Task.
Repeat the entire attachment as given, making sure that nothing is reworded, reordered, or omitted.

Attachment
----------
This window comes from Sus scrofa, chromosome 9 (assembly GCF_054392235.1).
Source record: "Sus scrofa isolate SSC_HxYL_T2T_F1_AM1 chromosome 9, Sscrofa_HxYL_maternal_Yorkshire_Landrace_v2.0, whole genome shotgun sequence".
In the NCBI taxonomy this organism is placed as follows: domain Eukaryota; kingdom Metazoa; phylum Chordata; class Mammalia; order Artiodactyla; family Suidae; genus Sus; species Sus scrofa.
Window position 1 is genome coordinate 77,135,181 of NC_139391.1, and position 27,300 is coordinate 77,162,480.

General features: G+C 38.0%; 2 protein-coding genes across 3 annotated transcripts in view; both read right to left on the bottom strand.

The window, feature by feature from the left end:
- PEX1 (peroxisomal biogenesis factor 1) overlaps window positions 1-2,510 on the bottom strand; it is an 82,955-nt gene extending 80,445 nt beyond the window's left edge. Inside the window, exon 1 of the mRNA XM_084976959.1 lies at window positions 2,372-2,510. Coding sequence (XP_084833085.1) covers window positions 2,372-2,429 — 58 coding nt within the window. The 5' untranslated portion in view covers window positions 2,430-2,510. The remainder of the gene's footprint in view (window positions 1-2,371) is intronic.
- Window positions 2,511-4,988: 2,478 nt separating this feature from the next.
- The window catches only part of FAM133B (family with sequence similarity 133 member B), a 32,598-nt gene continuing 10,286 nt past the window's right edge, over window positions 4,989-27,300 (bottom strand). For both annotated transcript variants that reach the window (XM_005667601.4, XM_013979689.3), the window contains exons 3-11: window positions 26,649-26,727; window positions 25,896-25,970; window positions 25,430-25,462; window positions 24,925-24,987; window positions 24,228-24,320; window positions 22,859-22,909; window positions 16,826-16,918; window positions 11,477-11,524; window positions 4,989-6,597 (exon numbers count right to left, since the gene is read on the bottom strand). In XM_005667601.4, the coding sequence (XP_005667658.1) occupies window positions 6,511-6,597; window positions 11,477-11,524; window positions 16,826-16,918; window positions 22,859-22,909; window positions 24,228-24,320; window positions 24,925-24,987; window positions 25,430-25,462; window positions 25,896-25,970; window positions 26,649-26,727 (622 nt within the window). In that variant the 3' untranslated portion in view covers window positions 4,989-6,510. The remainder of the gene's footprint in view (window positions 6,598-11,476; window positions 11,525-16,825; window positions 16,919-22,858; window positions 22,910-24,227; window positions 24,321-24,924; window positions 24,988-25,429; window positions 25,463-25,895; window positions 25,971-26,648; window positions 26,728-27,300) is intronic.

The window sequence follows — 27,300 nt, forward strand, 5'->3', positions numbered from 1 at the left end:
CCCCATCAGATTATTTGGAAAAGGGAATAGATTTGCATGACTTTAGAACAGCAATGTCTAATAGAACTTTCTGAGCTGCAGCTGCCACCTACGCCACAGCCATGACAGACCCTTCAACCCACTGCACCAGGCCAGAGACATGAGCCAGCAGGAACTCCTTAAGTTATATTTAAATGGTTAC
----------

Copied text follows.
This window comes from Sus scrofa, chromosome 9 (assembly GCF_054392235.1).
Source record: "Sus scrofa isolate SSC_HxYL_T2T_F1_AM1 chromosome 9, Sscrofa_HxYL_maternal_Yorkshire_Landrace_v2.0, whole genome shotgun sequence".
In the NCBI taxonomy this organism is placed as follows: domain Eukaryota; kingdom Metazoa; phylum Chordata; class Mammalia; order Artiodactyla; family Suidae; genus Sus; species Sus scrofa.
Window position 1 is genome coordinate 77,135,181 of NC_139391.1, and position 27,300 is coordinate 77,162,480.

General features: G+C 38.0%; 2 protein-coding genes across 3 annotated transcripts in view; both read right to left on the bottom strand.

The window, feature by feature from the left end:
- PEX1 (peroxisomal biogenesis factor 1) overlaps window positions 1-2,510 on the bottom strand; it is an 82,955-nt gene extending 80,445 nt beyond the window's left edge. Inside the window, exon 1 of the mRNA XM_084976959.1 lies at window positions 2,372-2,510. Coding sequence (XP_084833085.1) covers window positions 2,372-2,429 — 58 coding nt within the window. The 5' untranslated portion in view covers window positions 2,430-2,510. The remainder of the gene's footprint in view (window positions 1-2,371) is intronic.
- Window positions 2,511-4,988: 2,478 nt separating this feature from the next.
- The window catches only part of FAM133B (family with sequence similarity 133 member B), a 32,598-nt gene continuing 10,286 nt past the window's right edge, over window positions 4,989-27,300 (bottom strand). For both annotated transcript variants that reach the window (XM_005667601.4, XM_013979689.3), the window contains exons 3-11: window positions 26,649-26,727; window positions 25,896-25,970; window positions 25,430-25,462; window positions 24,925-24,987; window positions 24,228-24,320; window positions 22,859-22,909; window positions 16,826-16,918; window positions 11,477-11,524; window positions 4,989-6,597 (exon numbers count right to left, since the gene is read on the bottom strand). In XM_005667601.4, the coding sequence (XP_005667658.1) occupies window positions 6,511-6,597; window positions 11,477-11,524; window positions 16,826-16,918; window positions 22,859-22,909; window positions 24,228-24,320; window positions 24,925-24,987; window positions 25,430-25,462; window positions 25,896-25,970; window positions 26,649-26,727 (622 nt within the window). In that variant the 3' untranslated portion in view covers window positions 4,989-6,510. The remainder of the gene's footprint in view (window positions 6,598-11,476; window positions 11,525-16,825; window positions 16,919-22,858; window positions 22,910-24,227; window positions 24,321-24,924; window positions 24,988-25,429; window positions 25,463-25,895; window positions 25,971-26,648; window positions 26,728-27,300) is intronic.

The window sequence follows — 27,300 nt, forward strand, 5'->3', positions numbered from 1 at the left end:
CCCCATCAGATTATTTGGAAAAGGGAATAGATTTGCATGACTTTAGAACAGCAATGTCTAATAGAACTTTCTGAGCTGCAGCTGCCACCTACGCCACAGCCATGACAGACCCTTCAACCCACTGCACCAGGCCAGAGACATGAGCCAGCAGGAACTCCTTAAGTTATATTTAAATGGTTAC